Hick explains that evil provides humanity with important qualities such as appreciation, compassion and unselfishness. But evidence is that if there is a deity then the deity chooses not to act in this way and so the deity chooses the evil to occur through the actions of the humans that were created by the deity knowing in advance of their actual physical existence that they would choose evil. Why isn't the deity responsible for what the deity knows its creations will do before they are even created? Thus some would argue, for example, that the frustration that one experiences in trying to solve a difficult problem is outweighed by the satisfaction of arriving at a solution, and therefore that the world is a better place because it contains such evils. If one does not, one may hold that some contingent propositions have a probability equal to zero. Negative theodicy relies on this perspective. The prospects for a successful abstract version of the argument from evil would seem, therefore, rather problematic. There is nothing less servile than to be always led toward the good, and always by one's own inclination, without any constraint and without any displeasure.
Much of the evil in the world occurs only because we choose to create it. On the lower dimension, think about your path to school as you walk it in time. So, for example, Plantinga argues that between the logically contradictory properties of being or not being a tricycle, the latter is literally true of the Real. What is the Problem of Evil? To divide every difficulty into its last component part 3. But this conclusion, surely, is unacceptable, and so if a given version of consequentialism entails this conclusion, then that form of consequentialism must be rejected.
As we have understood from Hick, one of the main motivation for God to let the world experience suffering is to help them develop and become virtuous beings that acknowledge their dependence on Him. One striking story is that of Noah—who apparently lived around 4500 years ago—according to which there was a worldwide flood that killed all animals on Earth, except for those that were on the ark. Furthermore, if God is omnipotent, then he should be able to do away with all evil. On this supposition, then, on Hick's view, some other premise must be false. John Hick 1922—2012 John Hick was arguably one of the most important and influential philosophers of religion of the second half of the twentieth century. And here I must say that most attempts to explain why God permits evil— theodicies, as we may call them—strike me as tepid, shallow and ultimately frivolous. Philosophers like David Hume and Alvin Plantinga have attempted to explain the presence of evil despite there being a God.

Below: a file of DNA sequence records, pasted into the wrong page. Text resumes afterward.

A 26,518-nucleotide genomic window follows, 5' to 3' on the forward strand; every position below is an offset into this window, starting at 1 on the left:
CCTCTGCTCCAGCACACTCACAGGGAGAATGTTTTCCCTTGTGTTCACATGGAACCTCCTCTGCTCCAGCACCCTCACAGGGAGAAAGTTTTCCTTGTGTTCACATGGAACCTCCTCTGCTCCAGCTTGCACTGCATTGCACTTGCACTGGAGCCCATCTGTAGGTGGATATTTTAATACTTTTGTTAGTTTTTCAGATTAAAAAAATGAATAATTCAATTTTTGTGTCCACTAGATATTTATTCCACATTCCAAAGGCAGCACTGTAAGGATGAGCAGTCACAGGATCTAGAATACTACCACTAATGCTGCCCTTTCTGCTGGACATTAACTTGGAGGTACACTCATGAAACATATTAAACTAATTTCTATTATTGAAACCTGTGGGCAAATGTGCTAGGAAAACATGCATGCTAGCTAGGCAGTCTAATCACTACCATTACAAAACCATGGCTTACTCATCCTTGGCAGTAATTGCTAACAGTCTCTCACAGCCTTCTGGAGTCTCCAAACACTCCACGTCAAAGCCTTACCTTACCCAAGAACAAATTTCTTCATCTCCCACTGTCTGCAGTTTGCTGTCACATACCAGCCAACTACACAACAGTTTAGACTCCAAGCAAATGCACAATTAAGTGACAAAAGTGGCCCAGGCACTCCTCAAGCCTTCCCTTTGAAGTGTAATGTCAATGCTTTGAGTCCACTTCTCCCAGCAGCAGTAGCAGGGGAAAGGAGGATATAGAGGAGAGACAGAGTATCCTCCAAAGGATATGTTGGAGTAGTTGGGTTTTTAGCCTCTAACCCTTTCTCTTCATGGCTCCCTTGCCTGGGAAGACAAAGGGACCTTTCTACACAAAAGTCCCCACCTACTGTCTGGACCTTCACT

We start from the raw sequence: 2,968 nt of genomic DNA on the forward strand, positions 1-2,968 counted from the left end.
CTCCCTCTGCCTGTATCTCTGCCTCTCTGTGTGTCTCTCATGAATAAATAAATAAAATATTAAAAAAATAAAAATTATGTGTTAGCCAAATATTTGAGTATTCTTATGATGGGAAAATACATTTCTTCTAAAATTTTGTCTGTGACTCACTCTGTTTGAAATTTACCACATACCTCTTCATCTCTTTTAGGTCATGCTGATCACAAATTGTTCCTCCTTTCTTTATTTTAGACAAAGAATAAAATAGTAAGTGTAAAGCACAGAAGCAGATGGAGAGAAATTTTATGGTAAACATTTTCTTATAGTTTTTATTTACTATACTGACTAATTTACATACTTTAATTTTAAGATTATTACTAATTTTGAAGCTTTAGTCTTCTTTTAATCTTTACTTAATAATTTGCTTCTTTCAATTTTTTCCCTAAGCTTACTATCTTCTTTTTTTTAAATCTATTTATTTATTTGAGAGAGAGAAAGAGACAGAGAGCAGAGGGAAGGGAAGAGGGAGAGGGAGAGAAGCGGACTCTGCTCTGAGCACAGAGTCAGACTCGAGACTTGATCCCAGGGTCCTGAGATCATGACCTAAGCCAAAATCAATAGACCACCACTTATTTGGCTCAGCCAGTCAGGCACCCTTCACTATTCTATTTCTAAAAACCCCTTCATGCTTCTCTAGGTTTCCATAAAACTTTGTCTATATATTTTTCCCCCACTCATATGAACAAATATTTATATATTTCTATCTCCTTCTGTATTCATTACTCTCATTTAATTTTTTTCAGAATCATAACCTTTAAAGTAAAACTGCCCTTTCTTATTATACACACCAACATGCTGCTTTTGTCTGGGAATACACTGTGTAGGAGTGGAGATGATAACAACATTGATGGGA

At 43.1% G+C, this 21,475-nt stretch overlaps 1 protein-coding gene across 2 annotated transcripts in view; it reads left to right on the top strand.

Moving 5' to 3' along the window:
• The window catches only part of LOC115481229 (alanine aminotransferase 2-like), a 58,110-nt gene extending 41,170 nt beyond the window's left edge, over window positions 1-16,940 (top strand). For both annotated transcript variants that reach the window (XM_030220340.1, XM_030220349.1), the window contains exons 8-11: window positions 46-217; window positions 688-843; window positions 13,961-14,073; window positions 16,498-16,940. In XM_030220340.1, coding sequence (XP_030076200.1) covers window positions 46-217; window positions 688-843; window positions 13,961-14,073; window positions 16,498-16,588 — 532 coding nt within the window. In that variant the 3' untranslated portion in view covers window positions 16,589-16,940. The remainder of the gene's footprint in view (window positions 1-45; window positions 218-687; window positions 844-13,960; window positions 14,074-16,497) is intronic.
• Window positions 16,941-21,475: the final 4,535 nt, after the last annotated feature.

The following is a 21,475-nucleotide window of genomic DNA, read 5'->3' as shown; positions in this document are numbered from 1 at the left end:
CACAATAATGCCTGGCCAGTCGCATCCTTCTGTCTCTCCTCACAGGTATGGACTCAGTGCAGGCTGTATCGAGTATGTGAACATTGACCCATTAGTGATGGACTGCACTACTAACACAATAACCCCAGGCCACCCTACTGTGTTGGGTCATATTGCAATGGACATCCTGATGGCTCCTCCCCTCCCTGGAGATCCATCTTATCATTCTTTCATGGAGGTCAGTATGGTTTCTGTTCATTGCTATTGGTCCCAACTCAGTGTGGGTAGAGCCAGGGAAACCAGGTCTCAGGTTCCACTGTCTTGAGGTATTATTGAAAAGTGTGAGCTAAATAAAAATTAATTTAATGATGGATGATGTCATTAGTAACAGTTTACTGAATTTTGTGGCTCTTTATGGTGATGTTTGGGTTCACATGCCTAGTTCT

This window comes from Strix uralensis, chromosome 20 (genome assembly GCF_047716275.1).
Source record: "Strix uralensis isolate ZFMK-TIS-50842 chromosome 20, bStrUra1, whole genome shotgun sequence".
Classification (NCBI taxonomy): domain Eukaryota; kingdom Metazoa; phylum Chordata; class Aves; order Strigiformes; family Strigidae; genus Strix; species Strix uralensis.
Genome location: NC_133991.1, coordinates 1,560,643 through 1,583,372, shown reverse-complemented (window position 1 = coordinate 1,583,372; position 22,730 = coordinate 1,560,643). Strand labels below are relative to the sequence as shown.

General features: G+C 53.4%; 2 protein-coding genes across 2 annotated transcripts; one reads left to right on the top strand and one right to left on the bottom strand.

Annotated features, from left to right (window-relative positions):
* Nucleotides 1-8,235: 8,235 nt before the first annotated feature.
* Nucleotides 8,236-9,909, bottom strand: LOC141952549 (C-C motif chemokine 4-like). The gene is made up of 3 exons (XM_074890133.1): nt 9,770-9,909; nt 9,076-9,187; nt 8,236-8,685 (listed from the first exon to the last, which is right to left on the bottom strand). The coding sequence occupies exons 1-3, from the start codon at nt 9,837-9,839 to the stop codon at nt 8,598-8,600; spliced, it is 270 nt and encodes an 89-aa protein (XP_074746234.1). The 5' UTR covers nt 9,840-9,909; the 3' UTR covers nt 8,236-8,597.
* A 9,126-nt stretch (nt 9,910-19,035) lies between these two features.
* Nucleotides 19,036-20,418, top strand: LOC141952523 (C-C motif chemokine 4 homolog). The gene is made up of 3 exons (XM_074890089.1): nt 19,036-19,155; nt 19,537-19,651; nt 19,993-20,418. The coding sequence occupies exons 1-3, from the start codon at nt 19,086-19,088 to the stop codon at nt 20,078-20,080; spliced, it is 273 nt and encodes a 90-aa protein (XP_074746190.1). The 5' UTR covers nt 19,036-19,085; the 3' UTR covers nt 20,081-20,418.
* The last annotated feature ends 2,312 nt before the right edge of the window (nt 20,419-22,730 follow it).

Thus, as Marilyn Adams notes in the forward to the 2007 reissue of Evil and the God of Love, Hick shifts from a soul-making theodicy to a soul-making soteriology. And the good of having free will outweighs the bad of people abusing it to do evil things. The Western traditions treat the scriptures as being in some sense divinely inspired or authored and thus, for many in those traditions who are conservative and literalists, they carry the ideas of the early Hebrew deity along with them leading to complications as there arises the need to explain how an all good deity and an all merciful deity can be so cruel and vindictive as in some of the stories in the early books or chapters of the scriptures. Associated with this approach are philosophers such as Alfred North Whitehead and Charles Hartshorne. This means that one must simply accept their disagreeable circumstances and become a stronger person for having surmounted over them in order to be worthy enough for acceptance into the afterlife, in accordance with Christian beliefs.